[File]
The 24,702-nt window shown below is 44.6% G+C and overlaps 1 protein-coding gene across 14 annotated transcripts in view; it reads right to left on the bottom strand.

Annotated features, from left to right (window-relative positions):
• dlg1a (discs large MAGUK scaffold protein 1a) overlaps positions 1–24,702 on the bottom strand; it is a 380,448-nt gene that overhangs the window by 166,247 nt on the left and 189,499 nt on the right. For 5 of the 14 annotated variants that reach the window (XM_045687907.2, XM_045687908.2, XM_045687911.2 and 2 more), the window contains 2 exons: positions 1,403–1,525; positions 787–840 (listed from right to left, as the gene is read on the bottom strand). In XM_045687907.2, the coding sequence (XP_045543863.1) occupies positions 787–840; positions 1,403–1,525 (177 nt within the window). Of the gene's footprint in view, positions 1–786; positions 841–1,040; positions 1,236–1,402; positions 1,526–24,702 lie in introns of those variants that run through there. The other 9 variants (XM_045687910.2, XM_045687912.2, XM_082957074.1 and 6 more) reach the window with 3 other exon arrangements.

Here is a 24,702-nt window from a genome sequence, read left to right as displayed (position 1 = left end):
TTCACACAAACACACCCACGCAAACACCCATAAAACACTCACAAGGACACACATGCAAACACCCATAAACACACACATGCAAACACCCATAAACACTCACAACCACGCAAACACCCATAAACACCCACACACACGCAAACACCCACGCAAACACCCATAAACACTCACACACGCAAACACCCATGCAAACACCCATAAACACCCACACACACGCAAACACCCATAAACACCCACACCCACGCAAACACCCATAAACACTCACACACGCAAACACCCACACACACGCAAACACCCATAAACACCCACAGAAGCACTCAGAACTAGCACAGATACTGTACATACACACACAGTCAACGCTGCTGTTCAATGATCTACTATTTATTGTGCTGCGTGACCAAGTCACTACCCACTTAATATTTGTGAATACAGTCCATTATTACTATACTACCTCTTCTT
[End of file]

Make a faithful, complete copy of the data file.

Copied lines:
The 24,702-nt window shown below is 44.6% G+C and overlaps 1 protein-coding gene across 14 annotated transcripts in view; it reads right to left on the bottom strand.

Annotated features, from left to right (window-relative positions):
• dlg1a (discs large MAGUK scaffold protein 1a) overlaps positions 1–24,702 on the bottom strand; it is a 380,448-nt gene that overhangs the window by 166,247 nt on the left and 189,499 nt on the right. For 5 of the 14 annotated variants that reach the window (XM_045687907.2, XM_045687908.2, XM_045687911.2 and 2 more), the window contains 2 exons: positions 1,403–1,525; positions 787–840 (listed from right to left, as the gene is read on the bottom strand). In XM_045687907.2, the coding sequence (XP_045543863.1) occupies positions 787–840; positions 1,403–1,525 (177 nt within the window). Of the gene's footprint in view, positions 1–786; positions 841–1,040; positions 1,236–1,402; positions 1,526–24,702 lie in introns of those variants that run through there. The other 9 variants (XM_045687910.2, XM_045687912.2, XM_082957074.1 and 6 more) reach the window with 3 other exon arrangements.

Here is a 24,702-nt window from a genome sequence, read left to right as displayed (position 1 = left end):
TTCACACAAACACACCCACGCAAACACCCATAAAACACTCACAAGGACACACATGCAAACACCCATAAACACACACATGCAAACACCCATAAACACTCACAACCACGCAAACACCCATAAACACCCACACACACGCAAACACCCACGCAAACACCCATAAACACTCACACACGCAAACACCCATGCAAACACCCATAAACACCCACACACACGCAAACACCCATAAACACCCACACCCACGCAAACACCCATAAACACTCACACACGCAAACACCCACACACACGCAAACACCCATAAACACCCACAGAAGCACTCAGAACTAGCACAGATACTGTACATACACACACAGTCAACGCTGCTGTTCAATGATCTACTATTTATTGTGCTGCGTGACCAAGTCACTACCCACTTAATATTTGTGAATACAGTCCATTATTACTATACTACCTCTTCTT